Floating Wind, Wave Power Platform Funded

Last May we covered a Danish made floating wind and wave energy device called Poseidon 37. While we’ve heard little news on it since then, we’re pleased to see that development on a similarly conceived device from Principle Power in Seattle, Washington is getting its sea legs. The device, called WindWaveFloat,  is designed to harness energy from deep sea waves and winds at the same time.

The WindWaveFloat differs from other offshore wind energy devices in that it doesn’t need a foundation on the sea floor to keep it stable. Its platform is designed to float  below the surface of the water, anchored to the sea bed by cables. Since it requires no traditional foundation, it can be placed much further offshore, both out of the sight of beach-goers and in a location where winds are more powerful and sustained.

WindWaveFloat

image via Principle Power

The device has a triangular shape with three large columns at each of its points. One of the columns can support a wind turbine while the other two are ballasted to ensure the platform remains stable. That stability allows for existing turbine designs to be installed without any special modifications, which reduces costs.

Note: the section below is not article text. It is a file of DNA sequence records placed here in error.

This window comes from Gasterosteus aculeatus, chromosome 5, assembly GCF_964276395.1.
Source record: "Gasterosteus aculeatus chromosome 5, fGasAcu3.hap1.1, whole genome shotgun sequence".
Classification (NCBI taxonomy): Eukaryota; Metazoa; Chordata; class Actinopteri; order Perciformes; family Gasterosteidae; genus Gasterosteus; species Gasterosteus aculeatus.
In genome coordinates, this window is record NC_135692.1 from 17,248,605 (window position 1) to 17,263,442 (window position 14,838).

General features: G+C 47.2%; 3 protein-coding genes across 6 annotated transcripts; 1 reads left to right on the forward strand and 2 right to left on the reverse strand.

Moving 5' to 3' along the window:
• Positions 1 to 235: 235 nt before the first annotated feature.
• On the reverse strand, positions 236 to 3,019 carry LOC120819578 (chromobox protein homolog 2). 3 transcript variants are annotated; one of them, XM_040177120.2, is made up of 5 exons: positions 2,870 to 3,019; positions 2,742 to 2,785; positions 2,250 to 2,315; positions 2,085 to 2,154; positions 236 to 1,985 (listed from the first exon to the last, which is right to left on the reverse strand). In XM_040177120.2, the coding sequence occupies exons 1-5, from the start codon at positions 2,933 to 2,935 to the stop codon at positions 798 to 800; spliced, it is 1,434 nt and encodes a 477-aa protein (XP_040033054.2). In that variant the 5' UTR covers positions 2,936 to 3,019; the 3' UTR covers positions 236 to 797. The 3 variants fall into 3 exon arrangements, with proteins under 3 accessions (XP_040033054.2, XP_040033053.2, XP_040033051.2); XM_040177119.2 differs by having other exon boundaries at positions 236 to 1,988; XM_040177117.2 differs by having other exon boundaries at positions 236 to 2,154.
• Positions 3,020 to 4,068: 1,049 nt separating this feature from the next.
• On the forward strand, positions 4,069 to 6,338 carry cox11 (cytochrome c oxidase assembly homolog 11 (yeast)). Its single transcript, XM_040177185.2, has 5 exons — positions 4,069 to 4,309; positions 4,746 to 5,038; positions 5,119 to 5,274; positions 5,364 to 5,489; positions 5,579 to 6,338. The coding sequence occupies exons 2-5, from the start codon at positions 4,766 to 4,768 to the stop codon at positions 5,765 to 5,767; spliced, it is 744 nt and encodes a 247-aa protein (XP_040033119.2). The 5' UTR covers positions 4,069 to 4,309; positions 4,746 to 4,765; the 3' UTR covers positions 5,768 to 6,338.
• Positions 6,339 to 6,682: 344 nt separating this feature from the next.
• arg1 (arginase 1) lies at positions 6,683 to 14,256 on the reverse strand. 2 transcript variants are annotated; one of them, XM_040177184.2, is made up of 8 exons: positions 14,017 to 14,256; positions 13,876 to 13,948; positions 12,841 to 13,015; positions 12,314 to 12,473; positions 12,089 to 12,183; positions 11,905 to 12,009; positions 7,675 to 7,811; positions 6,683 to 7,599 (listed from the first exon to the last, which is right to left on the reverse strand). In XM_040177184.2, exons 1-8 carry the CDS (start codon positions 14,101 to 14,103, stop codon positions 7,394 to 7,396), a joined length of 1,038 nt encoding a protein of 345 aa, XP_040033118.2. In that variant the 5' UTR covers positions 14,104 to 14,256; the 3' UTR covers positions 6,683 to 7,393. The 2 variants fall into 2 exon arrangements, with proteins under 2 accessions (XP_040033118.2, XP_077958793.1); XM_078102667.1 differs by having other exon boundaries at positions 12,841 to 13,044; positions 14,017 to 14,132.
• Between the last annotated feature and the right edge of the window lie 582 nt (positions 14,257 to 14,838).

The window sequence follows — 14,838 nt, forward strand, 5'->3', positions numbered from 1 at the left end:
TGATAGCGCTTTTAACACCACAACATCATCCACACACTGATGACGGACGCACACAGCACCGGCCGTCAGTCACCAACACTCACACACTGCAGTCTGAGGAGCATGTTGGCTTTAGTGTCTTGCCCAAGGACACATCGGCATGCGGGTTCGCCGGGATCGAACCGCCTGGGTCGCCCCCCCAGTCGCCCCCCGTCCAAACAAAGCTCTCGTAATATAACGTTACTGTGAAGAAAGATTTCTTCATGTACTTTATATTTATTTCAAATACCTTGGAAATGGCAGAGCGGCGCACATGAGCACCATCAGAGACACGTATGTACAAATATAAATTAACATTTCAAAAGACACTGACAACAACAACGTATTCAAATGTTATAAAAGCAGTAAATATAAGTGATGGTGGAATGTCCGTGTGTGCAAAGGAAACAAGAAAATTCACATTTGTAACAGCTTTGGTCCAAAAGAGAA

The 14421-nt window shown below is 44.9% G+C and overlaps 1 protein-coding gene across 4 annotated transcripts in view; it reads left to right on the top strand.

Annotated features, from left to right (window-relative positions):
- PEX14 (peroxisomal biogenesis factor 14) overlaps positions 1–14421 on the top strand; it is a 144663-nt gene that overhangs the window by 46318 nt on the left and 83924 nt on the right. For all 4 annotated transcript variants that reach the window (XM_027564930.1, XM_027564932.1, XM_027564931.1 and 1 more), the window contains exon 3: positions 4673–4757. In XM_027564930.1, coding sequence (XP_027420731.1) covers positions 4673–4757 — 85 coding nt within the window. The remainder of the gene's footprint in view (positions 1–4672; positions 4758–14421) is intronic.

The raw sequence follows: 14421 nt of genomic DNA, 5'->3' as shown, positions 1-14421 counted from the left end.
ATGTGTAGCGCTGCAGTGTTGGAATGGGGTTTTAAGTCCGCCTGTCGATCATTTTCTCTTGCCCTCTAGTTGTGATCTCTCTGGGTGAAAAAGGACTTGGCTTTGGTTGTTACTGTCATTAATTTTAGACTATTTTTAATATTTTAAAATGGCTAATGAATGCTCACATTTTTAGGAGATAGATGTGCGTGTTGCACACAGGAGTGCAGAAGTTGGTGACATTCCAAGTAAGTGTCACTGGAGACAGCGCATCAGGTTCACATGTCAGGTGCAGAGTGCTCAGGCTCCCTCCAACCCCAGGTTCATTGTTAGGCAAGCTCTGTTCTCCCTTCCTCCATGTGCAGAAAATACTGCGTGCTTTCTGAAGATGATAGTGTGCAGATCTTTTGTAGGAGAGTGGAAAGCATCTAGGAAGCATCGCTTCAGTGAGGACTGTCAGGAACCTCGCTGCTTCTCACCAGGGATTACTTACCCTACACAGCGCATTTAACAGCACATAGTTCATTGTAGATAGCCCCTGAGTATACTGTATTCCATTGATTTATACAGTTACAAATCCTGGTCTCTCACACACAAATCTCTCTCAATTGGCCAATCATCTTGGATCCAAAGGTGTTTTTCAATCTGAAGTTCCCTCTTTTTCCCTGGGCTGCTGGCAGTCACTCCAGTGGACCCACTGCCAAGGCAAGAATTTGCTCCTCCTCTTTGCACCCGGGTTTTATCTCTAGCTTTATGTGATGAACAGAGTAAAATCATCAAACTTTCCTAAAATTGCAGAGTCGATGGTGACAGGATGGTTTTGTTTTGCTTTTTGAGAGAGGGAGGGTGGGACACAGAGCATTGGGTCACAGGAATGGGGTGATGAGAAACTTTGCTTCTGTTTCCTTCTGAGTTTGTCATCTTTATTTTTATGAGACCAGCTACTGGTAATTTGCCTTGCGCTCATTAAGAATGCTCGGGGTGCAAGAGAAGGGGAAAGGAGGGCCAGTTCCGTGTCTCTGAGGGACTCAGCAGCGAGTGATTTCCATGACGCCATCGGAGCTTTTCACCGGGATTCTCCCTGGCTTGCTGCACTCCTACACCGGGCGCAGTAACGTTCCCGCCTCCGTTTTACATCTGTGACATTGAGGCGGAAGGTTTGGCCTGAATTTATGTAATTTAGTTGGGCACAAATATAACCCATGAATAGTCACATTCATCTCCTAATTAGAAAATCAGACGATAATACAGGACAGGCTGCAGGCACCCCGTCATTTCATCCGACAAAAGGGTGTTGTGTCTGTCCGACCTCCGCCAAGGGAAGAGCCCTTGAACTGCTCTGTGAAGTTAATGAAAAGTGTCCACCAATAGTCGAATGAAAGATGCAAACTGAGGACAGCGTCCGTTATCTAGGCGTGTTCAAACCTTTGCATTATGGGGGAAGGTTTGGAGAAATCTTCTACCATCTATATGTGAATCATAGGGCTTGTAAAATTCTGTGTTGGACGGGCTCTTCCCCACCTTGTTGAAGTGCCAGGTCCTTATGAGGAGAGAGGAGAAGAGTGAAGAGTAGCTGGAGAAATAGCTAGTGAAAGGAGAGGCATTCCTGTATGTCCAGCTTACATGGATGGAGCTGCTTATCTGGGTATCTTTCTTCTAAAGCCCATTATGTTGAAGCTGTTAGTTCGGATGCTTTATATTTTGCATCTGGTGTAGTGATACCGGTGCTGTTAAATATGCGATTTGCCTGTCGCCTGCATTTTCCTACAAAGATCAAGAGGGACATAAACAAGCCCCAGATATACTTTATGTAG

This design builds on the company’s existing WindFloat model such that it can support wave energy generation. According to a recent Energy Department story, it seems that the company is still deciding on what sort of wave energy generator will work best. The company reports that it has commenced wave tank testing and is working toward a solution that will fit the platform best. Once the wave generator is integrated, it can use the same undersea power transmission system that the wind energy portion uses, a factor the company notes should facilitate lower energy costs.

With the WindWaveFloat still in the prototype phase, only time will tell when it might see commercialization, but the $1.4 million in funding from the Department of Energy’s Office of Energy Efficiency and Renewable Energy that the company has received could be the necessary nudge needed to get a working model out to sea. We’ll be sure to keep an eye out for both Poseidon 37 and WindWaveFloat developments in the future.